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“I suffer from imposter syndrome and often doubt my leadership abilities, but the 360 evaluation increased my self-awareness and helped me to see myself as others see me—as a strong, action-oriented, innovative leader who gets results.”
“My roadmap to success.”
The Public Service Leadership Model sets the standard for government leadership, outlining the core values and competencies that federal employees must demonstrate to best serve the public. The following case studies highlight public servants who have activated the model’s core principles to solve big challenges, drive impact and strengthen our country.
For decades, the federal government has worked to keep nuclear facilities around the world safe and secure. In the early 2000s, these efforts hit a snag when yearlong talks between the Energy Department and the Russian Defense Ministry stalled, leaving nuclear materials in the former Soviet country vulnerable to theft and misuse. A dynamic federal leader finally broke the logjam: Nicole Nelson-Jean, a recently hired 28-year-old working in the National Nuclear Security Administration’s Material Protection Control and Accounting Program.
Arleas Upton Kea, the Federal Deposit Insurance Corporation’s former director of the Division of Administration, oversaw a rapid hiring surge and extensive culture change initiative that revamped the FDIC’s work culture and enabled the agency to meet the challenge of stabilizing and reinspiring confidence in the nation’s financial system during the 2008 recession.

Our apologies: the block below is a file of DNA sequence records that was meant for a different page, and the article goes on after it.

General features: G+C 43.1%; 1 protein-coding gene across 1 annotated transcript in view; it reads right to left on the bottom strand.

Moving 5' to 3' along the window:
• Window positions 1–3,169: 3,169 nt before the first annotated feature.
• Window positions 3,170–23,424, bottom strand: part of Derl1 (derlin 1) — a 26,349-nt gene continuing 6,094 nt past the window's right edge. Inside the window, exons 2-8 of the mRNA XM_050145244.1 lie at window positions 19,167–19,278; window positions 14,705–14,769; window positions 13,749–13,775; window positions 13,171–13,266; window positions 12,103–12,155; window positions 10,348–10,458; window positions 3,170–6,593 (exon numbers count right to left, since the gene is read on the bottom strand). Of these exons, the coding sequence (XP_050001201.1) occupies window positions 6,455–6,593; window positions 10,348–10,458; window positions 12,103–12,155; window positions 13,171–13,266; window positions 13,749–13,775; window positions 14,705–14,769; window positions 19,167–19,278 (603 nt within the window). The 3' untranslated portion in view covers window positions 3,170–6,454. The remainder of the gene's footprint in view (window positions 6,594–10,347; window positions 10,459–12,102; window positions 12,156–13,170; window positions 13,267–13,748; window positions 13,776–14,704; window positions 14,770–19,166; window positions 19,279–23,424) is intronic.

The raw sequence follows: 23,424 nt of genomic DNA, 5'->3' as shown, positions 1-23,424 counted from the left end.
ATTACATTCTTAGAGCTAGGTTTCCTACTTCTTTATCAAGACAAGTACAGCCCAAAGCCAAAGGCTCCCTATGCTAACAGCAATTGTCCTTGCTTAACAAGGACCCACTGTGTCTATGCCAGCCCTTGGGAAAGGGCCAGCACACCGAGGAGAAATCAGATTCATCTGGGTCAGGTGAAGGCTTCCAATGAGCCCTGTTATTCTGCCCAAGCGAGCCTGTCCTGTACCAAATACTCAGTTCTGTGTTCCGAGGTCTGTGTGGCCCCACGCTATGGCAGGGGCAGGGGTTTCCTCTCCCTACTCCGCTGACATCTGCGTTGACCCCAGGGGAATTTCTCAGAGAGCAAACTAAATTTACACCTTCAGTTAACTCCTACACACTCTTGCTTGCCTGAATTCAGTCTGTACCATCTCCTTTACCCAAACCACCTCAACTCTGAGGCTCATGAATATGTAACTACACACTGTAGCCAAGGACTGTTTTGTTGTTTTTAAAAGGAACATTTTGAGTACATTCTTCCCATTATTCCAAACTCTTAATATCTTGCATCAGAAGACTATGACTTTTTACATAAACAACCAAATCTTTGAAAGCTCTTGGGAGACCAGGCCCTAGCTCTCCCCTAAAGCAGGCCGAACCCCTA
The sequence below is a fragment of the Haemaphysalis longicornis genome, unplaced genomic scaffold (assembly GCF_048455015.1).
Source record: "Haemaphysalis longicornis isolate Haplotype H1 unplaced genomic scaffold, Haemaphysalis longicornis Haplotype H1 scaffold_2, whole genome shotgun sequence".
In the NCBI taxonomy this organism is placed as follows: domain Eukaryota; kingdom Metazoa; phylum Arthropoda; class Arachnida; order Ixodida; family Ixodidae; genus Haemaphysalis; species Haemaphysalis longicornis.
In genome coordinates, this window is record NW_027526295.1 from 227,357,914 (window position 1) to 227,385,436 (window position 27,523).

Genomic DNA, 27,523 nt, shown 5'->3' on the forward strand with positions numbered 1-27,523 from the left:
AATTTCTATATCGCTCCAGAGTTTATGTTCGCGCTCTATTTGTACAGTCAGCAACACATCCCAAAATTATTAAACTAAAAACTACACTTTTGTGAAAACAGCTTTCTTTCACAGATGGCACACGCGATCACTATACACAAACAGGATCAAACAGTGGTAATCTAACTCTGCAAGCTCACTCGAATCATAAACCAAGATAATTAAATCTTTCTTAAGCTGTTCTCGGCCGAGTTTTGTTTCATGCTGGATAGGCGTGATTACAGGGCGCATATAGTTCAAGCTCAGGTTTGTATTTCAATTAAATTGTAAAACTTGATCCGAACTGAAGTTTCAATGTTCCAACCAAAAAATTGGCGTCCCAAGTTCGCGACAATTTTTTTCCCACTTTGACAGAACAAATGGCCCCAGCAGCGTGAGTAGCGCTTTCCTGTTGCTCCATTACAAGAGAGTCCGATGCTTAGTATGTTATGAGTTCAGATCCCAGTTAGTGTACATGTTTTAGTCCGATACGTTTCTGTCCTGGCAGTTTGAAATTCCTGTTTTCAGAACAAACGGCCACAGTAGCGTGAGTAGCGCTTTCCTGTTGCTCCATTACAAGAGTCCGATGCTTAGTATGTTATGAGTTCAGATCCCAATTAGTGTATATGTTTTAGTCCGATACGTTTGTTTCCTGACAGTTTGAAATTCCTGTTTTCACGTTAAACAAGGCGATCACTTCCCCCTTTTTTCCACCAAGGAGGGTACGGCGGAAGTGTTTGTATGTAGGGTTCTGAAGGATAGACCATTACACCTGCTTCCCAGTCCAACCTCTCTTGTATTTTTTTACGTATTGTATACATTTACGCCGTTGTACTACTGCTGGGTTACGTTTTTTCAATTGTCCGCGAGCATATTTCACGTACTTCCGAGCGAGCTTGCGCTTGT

When Sandeep Patel launched his career in government nearly a decade ago, he knew little about his new job at the Department of Health and Human Services. As an open innovation manager, his mandate was as abstract as it was critical: to help the agency use new tools and strategies to find innovative solutions to serious health challenges.
In 2014, a major crisis hit the Department of Veterans Affairs. Explosive reports claimed that the Phoenix Veterans Affairs Health Care System had for several years falsified data showing how long veterans were waiting to receive medical care. The VA is still making headlines today—but for different reasons. Thanks to its Veterans Experience Office and productive partnerships across and outside the VA, the agency has become a leading customer experience organization in government.
Each year, phony Medicare claims cost the American taxpayer billions of dollars and deprive those eligible for coverage—senior citizens, and people with disabilities and serious illnesses—of proper health care. These fraudulent schemes turn Medicare, a historic federal program that insures more than 60 million Americans, into a personal piggy bank for private interests who prey on the vulnerable and exploit the public good. One group, however, has protected this vital national asset with unprecedented success.
To solve pressing health challenges, Francis Collins has demonstrated a willingness to collaborate and engage others, a strong self-awareness with a unique blend of academic and emotional intelligence, a desire to lead change by taking calculated risks and a steadfast focus on achieving results for individual patients. Throughout his four-decade career, Collins has leveraged all of these leadership competencies to serve the public good and improve the well-being of current and future generations worldwide.